I don’t agree that todays teenagers are too plugged in. They don’t only text each other so they don’t know how to have real conversations or to speak to adults or even look them in the eye. Yesterday a colleague talked about:
…kids these days…
I’ve been at Casco Bay High School two afternoons a week for the last month with another MECA colleague, a handful of MECA design students and another small group of CBHS students. We all worked side by side to design a logo for this Expeditionary School. In the middle of the researching, sketching, critiquing, and real discussions about their school and education, those teenagers shined a light into the nooks and crannies of their life which designing an identity insists upon. My students were experienced in the process, the high school students were… high school students. Together we were usually hungry, a bit tired and very hurried, but inspired and enthusiastic to dig into the task.
These two groups, with up to 10 years and worlds apart in experience delivered. My students were way outside of their own classrooms and into another. I watched them take the lead in a process that only a year or so ago they had learned for themselves. Their comfort with the process and tools, the language and actions of their own knowledge and confidence was for me, the undercurrent of what I do daily which is bigger than teaching design.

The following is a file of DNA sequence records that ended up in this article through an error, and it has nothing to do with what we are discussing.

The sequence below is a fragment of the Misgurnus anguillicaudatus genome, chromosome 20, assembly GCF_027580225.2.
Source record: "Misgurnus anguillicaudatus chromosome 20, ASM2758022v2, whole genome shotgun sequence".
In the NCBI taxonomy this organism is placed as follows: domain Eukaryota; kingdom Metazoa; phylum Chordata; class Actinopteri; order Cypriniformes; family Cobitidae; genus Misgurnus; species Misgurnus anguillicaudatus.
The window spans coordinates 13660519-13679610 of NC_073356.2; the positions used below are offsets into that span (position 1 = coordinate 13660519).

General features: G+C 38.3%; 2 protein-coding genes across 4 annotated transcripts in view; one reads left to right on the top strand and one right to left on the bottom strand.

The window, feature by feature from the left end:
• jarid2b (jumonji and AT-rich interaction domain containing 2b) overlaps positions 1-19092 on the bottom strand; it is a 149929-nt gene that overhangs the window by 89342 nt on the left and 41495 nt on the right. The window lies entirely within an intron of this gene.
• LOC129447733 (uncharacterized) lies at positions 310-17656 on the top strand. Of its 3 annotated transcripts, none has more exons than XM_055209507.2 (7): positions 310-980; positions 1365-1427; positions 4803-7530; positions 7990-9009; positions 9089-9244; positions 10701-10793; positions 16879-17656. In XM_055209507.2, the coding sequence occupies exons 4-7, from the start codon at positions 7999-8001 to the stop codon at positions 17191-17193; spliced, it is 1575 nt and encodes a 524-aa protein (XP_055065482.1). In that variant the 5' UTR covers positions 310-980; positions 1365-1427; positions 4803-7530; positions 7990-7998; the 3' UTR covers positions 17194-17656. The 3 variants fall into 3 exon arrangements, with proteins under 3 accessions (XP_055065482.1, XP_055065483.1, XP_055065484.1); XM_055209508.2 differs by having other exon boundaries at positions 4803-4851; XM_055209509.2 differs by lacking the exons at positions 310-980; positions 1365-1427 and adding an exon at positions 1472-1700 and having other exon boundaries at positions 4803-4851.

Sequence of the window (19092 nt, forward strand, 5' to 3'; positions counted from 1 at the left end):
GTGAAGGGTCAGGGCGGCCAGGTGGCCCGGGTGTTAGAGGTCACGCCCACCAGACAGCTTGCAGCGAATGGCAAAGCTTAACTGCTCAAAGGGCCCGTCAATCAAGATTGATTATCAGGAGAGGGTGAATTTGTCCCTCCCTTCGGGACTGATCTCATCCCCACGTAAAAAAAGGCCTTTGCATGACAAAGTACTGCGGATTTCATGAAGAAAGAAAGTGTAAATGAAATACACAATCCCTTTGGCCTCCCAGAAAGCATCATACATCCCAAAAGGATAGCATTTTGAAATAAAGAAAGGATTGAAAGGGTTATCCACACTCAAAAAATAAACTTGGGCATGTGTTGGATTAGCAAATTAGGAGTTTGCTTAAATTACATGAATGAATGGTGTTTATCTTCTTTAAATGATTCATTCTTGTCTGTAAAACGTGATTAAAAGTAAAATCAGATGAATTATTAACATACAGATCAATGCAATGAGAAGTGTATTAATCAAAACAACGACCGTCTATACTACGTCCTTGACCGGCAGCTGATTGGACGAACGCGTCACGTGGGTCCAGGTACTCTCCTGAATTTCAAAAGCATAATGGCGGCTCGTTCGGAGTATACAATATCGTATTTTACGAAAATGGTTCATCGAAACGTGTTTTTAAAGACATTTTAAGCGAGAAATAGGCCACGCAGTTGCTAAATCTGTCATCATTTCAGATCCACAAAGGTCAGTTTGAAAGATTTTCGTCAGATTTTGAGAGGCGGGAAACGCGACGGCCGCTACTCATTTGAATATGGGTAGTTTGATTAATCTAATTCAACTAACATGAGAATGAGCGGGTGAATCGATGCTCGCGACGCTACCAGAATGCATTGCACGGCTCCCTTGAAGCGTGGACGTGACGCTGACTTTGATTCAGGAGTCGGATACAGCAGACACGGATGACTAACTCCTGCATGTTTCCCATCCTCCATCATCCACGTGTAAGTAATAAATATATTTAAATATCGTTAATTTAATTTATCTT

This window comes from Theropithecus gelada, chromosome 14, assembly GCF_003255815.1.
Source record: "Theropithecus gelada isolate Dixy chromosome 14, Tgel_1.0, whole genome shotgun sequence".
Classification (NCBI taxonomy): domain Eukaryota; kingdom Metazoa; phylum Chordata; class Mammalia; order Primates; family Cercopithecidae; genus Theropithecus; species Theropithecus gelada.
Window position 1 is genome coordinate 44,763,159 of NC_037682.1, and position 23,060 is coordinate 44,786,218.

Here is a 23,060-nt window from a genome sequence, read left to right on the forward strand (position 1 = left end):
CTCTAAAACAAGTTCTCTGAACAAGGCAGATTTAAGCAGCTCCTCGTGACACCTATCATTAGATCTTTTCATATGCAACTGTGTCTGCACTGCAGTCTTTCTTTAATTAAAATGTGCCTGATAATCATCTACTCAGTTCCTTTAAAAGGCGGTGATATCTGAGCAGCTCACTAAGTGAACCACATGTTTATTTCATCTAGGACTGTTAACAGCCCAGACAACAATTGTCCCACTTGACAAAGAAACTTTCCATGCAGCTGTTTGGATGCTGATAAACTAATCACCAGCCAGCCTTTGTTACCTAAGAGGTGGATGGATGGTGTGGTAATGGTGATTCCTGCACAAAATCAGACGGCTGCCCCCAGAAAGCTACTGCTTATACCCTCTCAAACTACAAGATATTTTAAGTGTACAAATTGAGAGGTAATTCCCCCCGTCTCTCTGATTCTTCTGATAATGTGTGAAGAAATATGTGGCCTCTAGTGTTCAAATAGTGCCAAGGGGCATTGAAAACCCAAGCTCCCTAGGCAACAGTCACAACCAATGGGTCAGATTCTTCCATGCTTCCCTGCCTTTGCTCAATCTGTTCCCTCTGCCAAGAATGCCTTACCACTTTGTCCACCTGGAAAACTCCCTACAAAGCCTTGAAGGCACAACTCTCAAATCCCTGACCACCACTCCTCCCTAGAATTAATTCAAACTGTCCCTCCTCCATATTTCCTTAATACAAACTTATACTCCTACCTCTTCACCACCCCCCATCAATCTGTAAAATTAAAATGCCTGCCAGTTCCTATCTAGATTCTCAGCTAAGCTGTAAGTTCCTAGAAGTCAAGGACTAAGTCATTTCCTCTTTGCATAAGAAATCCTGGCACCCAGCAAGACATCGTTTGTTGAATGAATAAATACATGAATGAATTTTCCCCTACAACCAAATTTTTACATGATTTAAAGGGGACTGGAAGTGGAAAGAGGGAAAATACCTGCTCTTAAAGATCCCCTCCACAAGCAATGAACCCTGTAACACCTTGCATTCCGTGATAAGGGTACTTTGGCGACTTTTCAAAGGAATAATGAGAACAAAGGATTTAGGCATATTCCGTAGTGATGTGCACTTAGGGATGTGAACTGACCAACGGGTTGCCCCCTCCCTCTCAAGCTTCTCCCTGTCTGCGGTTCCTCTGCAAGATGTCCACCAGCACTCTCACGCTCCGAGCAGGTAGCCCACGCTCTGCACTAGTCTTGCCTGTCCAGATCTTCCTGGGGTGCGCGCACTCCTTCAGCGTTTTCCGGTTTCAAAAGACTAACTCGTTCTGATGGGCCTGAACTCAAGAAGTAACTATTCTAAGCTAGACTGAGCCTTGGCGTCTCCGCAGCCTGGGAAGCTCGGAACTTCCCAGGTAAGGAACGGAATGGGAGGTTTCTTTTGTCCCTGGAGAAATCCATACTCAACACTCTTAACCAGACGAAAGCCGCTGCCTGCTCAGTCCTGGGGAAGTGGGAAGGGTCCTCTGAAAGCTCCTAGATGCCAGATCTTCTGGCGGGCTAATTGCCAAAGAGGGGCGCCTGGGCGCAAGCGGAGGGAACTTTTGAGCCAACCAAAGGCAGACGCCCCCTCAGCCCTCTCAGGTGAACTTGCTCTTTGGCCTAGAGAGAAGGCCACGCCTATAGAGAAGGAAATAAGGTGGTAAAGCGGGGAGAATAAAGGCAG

Being in college–staying engaged, challenged, learning and testing, failing and succeeding– the millions of new choices that begin with getting out of bed on the first alarm and rolling into the studio each day supports curiosity and awakens talent. School has concrete expectations, real beginnings and endings of semesters and projects, classes and hurdles of proving learning. Not unlike the high school kids who signed up for this without knowing exactly what we were doing nor where, even when! we’d finish, they are continually, maybe not consistently, but still–enthusiastic enough to find out and stick with it.
…kids these days…
Even the opinionated, stubborn, cranky and intense complainers show up and put themselves smack dab in the path of places that are not easy. Easy is not school and easy is not teaching, which everyone did in that high school art room two days a week this fall.
(The logo will be announced early November.)